It took a three-hour wait, but D.C. Mayor Marion Barry finally got an audience today with Liberian President William R. Tolbert, the new chairman of the Organization of African Unity.
It lasted less than 15 minutes.
Tolbert, who had just rushed in from his morning session in the conference chair, was polite in a soft-spoken way. The meeting was mainly a courtesy call.
Barry explained his early years in Washington with the self-help group Pride, Inc. Tolbert responded that the meeting of African heads of state is important "to bring about better conditions for Africans," especially economically.
Barry thanked him for the audience and introduced his party, attorney Robert B. Washington, chairman of the District Democratic Committee, and Courtland Cox, director of the District's Minority Business Opportunity Commission.
Tolbert suggested they all might "see something and let something interest you to make a life here."
"We have to increase the relationship between Africans and Afro-Americans," Barry said.
"That's what we must do in these days," Tolbert responded.
The brief meeting, was, however, a chance for some striking photographs. Seated on a red velvet sofa, before drapes of the same rich fabric, between the Liberian and OAU flags, Tolbert wore a white, gold-buttoned safari suit of a glistening cloth and white-feathered hat.
Around his neck hung a gold cross chain and on his collar, the red, white and blue stripes and single star of Liberia's flag. A many-carat diamond sparkled on his third finger and on the table in front of him rested his ebony swagger stick with its ends of carved ivory.
Yesterday, Monrovia Mayor Edward A. David hosted a buffet lunch for Barry and the city's council members in Monrovia's 20-year-old marble and glass city hall, and Barry told the group "It's good to be home."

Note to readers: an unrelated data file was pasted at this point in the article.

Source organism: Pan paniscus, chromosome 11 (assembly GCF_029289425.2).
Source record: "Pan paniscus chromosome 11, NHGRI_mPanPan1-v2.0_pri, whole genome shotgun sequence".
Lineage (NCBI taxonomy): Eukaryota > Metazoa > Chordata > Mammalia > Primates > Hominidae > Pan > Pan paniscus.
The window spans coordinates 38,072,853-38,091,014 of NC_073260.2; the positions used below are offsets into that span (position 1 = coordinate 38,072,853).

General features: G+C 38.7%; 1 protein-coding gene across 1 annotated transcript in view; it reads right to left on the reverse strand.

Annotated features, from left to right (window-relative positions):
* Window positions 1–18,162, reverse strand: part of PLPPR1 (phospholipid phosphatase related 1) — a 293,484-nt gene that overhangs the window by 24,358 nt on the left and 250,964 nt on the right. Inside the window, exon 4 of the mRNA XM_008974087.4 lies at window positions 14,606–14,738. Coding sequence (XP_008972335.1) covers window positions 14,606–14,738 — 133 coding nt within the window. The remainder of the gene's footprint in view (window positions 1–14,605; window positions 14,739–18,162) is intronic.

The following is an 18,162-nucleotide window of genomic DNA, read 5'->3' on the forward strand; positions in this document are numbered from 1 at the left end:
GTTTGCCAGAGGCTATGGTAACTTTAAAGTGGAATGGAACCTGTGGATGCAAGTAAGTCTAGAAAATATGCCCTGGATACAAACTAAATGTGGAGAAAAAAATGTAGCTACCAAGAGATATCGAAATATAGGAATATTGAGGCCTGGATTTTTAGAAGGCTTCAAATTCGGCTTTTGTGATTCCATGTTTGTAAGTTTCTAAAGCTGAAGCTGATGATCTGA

Hearing familiar names in Liberia like Shaw and Johnson, the mayor said, made him feel like he was "back in Washington at 14th and U."
Then, in a ringing speech reminiscent of his campaign oratory last year, Barry waxed more eloquent than he has so far on his trip.
"The people of Africa," he said "have to be admired." "It's sometimes easy to do well when you have the resources." he said, but in Africa he has seen evidence of progress where resources are meager.
After praising the "tenacity, courage, guts and faith of Africans" Barry closed his sermon-like address with a quotation from poet James Weldon Johnson's Negro national anthem: "Facing the rising sun, a new day is begun. Let us march on till victory is won."
Barry reminisced that he had met David in Washington when David was a student at Howard University and neither of them dreamed that they would become the mayors of their nation's capitals.
David toasted Barry, calling him "one of the most outstanding black citizens of the U.S.," and he gave Barry a gold key to the city of Monrovia. In casual conversation today he informed Barry that it was "solid gold" and worth "over $500." Barry joked that he would have it "melted down."
This is the second of five African capitals Barry is to visit on this trip. So far Washington has acquired two potential "sister" cities: Dakar, the capital of Senegal, and now Monrovia.
"Washington is big enough to have two sisters," Barry said. "We have the resources and the people." He said the details of the sisterhood would be worked out in the fall.
Barry has been escorted around Liberia by the U.S. International Communication Agency, the city of Monrovia, the Liberian government and escorts for the Organization of African Unity.